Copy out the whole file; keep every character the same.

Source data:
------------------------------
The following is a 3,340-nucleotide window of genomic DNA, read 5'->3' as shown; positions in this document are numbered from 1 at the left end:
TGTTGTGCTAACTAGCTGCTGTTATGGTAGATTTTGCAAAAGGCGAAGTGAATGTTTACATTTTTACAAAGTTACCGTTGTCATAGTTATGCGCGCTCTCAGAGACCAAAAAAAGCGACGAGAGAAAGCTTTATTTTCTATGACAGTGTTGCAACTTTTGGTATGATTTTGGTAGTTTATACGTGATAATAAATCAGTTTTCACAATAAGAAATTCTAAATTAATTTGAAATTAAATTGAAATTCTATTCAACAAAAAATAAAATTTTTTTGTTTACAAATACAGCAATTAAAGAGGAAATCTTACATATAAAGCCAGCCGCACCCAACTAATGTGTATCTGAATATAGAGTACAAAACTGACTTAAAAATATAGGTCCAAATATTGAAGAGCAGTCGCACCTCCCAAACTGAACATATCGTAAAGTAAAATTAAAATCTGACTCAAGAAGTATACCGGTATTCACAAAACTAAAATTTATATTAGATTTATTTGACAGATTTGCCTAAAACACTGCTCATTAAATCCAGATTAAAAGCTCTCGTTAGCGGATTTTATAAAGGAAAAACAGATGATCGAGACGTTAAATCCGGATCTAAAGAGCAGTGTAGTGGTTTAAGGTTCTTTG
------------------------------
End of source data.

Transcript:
The following is a 3,340-nucleotide window of genomic DNA, read 5'->3' as shown; positions in this document are numbered from 1 at the left end:
TGTTGTGCTAACTAGCTGCTGTTATGGTAGATTTTGCAAAAGGCGAAGTGAATGTTTACATTTTTACAAAGTTACCGTTGTCATAGTTATGCGCGCTCTCAGAGACCAAAAAAAGCGACGAGAGAAAGCTTTATTTTCTATGACAGTGTTGCAACTTTTGGTATGATTTTGGTAGTTTATACGTGATAATAAATCAGTTTTCACAATAAGAAATTCTAAATTAATTTGAAATTAAATTGAAATTCTATTCAACAAAAAATAAAATTTTTTTGTTTACAAATACAGCAATTAAAGAGGAAATCTTACATATAAAGCCAGCCGCACCCAACTAATGTGTATCTGAATATAGAGTACAAAACTGACTTAAAAATATAGGTCCAAATATTGAAGAGCAGTCGCACCTCCCAAACTGAACATATCGTAAAGTAAAATTAAAATCTGACTCAAGAAGTATACCGGTATTCACAAAACTAAAATTTATATTAGATTTATTTGACAGATTTGCCTAAAACACTGCTCATTAAATCCAGATTAAAAGCTCTCGTTAGCGGATTTTATAAAGGAAAAACAGATGATCGAGACGTTAAATCCGGATCTAAAGAGCAGTGTAGTGGTTTAAGGTTCTTTG